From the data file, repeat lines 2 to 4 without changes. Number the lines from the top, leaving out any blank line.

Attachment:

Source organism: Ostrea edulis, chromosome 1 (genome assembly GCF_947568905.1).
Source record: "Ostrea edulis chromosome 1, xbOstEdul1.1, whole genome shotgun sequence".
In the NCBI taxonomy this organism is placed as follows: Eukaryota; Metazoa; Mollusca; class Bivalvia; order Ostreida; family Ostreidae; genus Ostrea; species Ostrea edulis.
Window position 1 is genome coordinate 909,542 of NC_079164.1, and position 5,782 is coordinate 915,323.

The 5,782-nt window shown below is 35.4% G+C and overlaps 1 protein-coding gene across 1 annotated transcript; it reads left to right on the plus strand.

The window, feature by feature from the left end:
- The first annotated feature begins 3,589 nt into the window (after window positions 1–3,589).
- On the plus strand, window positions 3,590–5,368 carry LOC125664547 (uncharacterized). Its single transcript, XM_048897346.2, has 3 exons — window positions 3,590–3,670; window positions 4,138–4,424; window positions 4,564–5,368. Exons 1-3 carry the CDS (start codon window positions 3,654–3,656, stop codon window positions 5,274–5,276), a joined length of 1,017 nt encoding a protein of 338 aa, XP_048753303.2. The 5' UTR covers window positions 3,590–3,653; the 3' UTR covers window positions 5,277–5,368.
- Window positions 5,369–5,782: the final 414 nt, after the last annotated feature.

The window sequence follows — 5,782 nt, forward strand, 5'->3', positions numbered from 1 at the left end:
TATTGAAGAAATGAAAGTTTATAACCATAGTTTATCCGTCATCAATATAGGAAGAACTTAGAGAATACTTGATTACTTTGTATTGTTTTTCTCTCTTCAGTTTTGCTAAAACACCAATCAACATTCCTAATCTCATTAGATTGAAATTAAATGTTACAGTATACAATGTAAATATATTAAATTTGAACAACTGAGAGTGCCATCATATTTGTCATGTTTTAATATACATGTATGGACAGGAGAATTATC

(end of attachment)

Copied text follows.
Source record: "Ostrea edulis chromosome 1, xbOstEdul1.1, whole genome shotgun sequence".
In the NCBI taxonomy this organism is placed as follows: Eukaryota; Metazoa; Mollusca; class Bivalvia; order Ostreida; family Ostreidae; genus Ostrea; species Ostrea edulis.
Window position 1 is genome coordinate 909,542 of NC_079164.1, and position 5,782 is coordinate 915,323.